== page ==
• Actually, no, we can't survive by eating only fruit. People who try (they are called fruitarians) inevitably suffer serious health problems within a matter of weeks, if not days. On the other hand, it is possible to survive in very good health as a pure carnivore, so long as you get the meat from safe sources, and you also consume organ meats. Just look at the pre-colonial or traditional Inuit (Not the ones ones who eat modern canned food): They ate animals exclusively, mostly raw, and became very strong and healthy as a result, despite the harsh northern climate.
      • The Inuit would it some seaweed, but it was not necessary since blubber contains enough vitamins to prevent scurvy. Also all animals that eat meat have strong smelling feces.
    • Ultimately it is all about taking in the necessary materials to build tissues and run a cellular metabolism, it does not really matter where you get them. That said since meat is denser and fat is very rich source of material that can be broken down through metabolization, used for building for cells, or carried in the blood as cholestrol it is easier to over eat.


JET 73 L: I don't think I understand in the Lilo & Stitch example, that Punch would likely be happy to eat a large piscivore. I can't find anything online about what "species" Punch is supposed to be (aside from "some sport of weird doll", which I got from the movie), he doesn't look at all like a fish, so does this need to be edited for clarity, or just have that part of the example removed?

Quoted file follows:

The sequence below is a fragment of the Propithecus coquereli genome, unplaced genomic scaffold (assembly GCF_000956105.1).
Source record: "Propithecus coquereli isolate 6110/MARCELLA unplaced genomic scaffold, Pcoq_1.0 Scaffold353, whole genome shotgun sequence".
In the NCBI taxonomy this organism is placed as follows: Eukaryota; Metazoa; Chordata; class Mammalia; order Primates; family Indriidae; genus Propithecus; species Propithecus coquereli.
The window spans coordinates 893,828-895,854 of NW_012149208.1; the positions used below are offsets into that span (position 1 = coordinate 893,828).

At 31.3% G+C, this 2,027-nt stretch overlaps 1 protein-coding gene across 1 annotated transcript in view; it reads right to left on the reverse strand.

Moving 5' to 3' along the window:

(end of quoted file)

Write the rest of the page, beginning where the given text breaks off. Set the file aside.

Another Example would be the books Omnivore, Orn, and 0X, by Piers Anthony where some scientists go to this planet and find that all life is fungus based but some of them are animal like there are the Carnivore's which are evil, the Herbivores which are good and the Omnivores which protect the Herbivores from the Carnivores

Nohbody: Not sure what's wrong with this image, in regards to the trope, but in case someone sees something I don't, here's something I deleted, when fixing some misplaced examples. If it belongs, feel free to put it in the right spot.


Madd-the-Sane: I removed this lengthy conversation that doesn't belong on the main page, but is probably unresolved:
  • The above-mentioned Kevin & Kell, for those who aren't familiar with it, is about a "mixed marriage" between a rabbit and a wolf. As such it addresses this issue with surprising frequency and from several different angles. Kell, the wolf, actually works for HerdThinners Inc., a predatory corporation that hunts other animals and sells the meat. Young carnivores are specifically taught not to talk to their prey, as it may result in befriending them.
    • In addition, circumstances permitting, the whole idea of who gets to eat who can be turned on its ear. At least three times, carnivorous characters have eaten a predator that was for one reason or another (usually mistaken for prey) threatening them.